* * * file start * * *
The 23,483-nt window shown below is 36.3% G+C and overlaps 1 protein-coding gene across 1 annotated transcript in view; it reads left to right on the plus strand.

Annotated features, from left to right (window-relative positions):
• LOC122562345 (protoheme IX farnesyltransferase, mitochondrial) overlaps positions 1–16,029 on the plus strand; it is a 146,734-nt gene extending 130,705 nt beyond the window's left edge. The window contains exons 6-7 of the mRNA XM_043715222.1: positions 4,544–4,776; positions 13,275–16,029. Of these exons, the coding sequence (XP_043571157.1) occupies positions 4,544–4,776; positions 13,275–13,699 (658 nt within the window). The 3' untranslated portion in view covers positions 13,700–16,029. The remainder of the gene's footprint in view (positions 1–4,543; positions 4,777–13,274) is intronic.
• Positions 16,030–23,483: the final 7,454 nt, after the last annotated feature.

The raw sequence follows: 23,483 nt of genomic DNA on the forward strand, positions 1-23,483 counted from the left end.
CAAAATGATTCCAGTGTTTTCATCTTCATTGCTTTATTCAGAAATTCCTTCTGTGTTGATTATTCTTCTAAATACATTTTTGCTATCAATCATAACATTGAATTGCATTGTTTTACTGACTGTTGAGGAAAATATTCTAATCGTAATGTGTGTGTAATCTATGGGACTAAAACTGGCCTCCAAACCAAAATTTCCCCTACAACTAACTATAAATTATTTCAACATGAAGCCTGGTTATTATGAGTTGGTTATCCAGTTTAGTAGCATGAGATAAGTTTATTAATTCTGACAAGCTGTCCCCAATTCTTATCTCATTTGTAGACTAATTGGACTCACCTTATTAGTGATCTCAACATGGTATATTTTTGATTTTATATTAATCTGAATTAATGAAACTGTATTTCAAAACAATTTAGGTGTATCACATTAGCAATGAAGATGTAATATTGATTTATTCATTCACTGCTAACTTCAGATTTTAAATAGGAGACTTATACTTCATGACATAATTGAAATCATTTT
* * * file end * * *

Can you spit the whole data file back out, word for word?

The 23,483-nt window shown below is 36.3% G+C and overlaps 1 protein-coding gene across 1 annotated transcript in view; it reads left to right on the plus strand.

Annotated features, from left to right (window-relative positions):
• LOC122562345 (protoheme IX farnesyltransferase, mitochondrial) overlaps positions 1–16,029 on the plus strand; it is a 146,734-nt gene extending 130,705 nt beyond the window's left edge. The window contains exons 6-7 of the mRNA XM_043715222.1: positions 4,544–4,776; positions 13,275–16,029. Of these exons, the coding sequence (XP_043571157.1) occupies positions 4,544–4,776; positions 13,275–13,699 (658 nt within the window). The 3' untranslated portion in view covers positions 13,700–16,029. The remainder of the gene's footprint in view (positions 1–4,543; positions 4,777–13,274) is intronic.
• Positions 16,030–23,483: the final 7,454 nt, after the last annotated feature.

The raw sequence follows: 23,483 nt of genomic DNA on the forward strand, positions 1-23,483 counted from the left end.
CAAAATGATTCCAGTGTTTTCATCTTCATTGCTTTATTCAGAAATTCCTTCTGTGTTGATTATTCTTCTAAATACATTTTTGCTATCAATCATAACATTGAATTGCATTGTTTTACTGACTGTTGAGGAAAATATTCTAATCGTAATGTGTGTGTAATCTATGGGACTAAAACTGGCCTCCAAACCAAAATTTCCCCTACAACTAACTATAAATTATTTCAACATGAAGCCTGGTTATTATGAGTTGGTTATCCAGTTTAGTAGCATGAGATAAGTTTATTAATTCTGACAAGCTGTCCCCAATTCTTATCTCATTTGTAGACTAATTGGACTCACCTTATTAGTGATCTCAACATGGTATATTTTTGATTTTATATTAATCTGAATTAATGAAACTGTATTTCAAAACAATTTAGGTGTATCACATTAGCAATGAAGATGTAATATTGATTTATTCATTCACTGCTAACTTCAGATTTTAAATAGGAGACTTATACTTCATGACATAATTGAAATCATTTT